For the week ending January 10th, Canadian drillers added 118 rigs bringing the total count to 203, the highest number of active rigs since March of 2019 according to data from Baker Hughes.

In Alberta, the count rose to 133 from 64 last week while over in Saskatchewan, rig drilling jumped from 8 to 50 rigs.

The last time Canada witnessed a number that large was back in January of 2015, where drillers added 158 rigs.

As energy prices dropping in 2019 due to a global glut, drillers in Canada - much like those in the US - heavily reduced the number of rigs operating.

However, in the last months of 2019, U.S. crude futures jumped some 29% when prices rose from a near two-month low of $50.99 per barrel on Oct. 3 to an eight-month high of over $65 on January 8th due to fears on an Iran US conflict.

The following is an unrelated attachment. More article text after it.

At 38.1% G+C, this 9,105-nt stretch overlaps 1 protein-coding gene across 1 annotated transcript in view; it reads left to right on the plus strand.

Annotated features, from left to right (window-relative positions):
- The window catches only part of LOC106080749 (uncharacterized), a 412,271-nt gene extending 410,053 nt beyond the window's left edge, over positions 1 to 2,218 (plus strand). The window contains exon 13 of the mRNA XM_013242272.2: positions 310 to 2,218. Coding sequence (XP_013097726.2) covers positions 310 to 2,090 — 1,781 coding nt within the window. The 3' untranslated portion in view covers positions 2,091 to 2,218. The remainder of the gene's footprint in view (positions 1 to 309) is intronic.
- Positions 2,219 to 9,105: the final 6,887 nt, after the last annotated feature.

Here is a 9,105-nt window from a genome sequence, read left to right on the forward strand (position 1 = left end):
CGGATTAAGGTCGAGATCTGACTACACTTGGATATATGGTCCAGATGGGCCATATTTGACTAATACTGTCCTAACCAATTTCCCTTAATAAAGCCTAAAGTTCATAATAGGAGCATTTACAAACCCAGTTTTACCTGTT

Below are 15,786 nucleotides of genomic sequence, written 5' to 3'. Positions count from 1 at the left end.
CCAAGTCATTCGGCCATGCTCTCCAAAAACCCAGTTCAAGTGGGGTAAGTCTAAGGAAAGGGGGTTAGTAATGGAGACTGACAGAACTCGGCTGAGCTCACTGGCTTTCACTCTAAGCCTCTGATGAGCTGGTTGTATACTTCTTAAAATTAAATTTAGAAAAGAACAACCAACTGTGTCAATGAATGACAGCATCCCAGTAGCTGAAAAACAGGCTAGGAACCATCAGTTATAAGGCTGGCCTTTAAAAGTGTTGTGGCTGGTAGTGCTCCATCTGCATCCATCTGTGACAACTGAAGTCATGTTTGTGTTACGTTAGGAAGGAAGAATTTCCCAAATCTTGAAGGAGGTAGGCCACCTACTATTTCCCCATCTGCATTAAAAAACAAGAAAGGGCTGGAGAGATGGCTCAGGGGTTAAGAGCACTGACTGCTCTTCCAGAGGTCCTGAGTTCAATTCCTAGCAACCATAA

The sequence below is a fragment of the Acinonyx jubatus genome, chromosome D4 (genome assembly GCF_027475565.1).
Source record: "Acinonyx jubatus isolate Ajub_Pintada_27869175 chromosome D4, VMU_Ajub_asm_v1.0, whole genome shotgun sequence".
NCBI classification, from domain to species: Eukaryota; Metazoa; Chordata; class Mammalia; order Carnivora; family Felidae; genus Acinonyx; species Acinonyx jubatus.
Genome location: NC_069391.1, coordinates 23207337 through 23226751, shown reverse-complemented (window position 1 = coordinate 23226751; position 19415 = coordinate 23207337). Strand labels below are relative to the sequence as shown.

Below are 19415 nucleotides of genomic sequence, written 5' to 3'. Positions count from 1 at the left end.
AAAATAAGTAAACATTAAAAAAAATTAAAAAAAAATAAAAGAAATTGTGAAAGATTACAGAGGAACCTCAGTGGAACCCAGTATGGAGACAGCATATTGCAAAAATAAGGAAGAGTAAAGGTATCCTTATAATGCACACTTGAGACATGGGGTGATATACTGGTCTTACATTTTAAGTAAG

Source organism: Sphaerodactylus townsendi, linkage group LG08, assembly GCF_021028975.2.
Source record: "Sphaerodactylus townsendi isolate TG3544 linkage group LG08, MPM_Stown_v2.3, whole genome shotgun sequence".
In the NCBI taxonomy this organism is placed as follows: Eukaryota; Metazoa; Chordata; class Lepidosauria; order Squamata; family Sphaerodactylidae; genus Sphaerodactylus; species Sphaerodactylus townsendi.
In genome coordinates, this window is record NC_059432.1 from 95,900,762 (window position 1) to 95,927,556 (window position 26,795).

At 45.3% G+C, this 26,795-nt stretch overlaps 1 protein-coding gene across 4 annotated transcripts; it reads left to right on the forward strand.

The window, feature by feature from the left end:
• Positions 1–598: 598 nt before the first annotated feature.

That said, the Canadian rig count typically climbs in January as producers break for Christmas then start drilling again after the break before slowing once again in the spring for break up.

Following this, rig counts typically climb again in the summer when the ground dries and maintains through December when the count drops once again in the last week of the year for the Christmas break.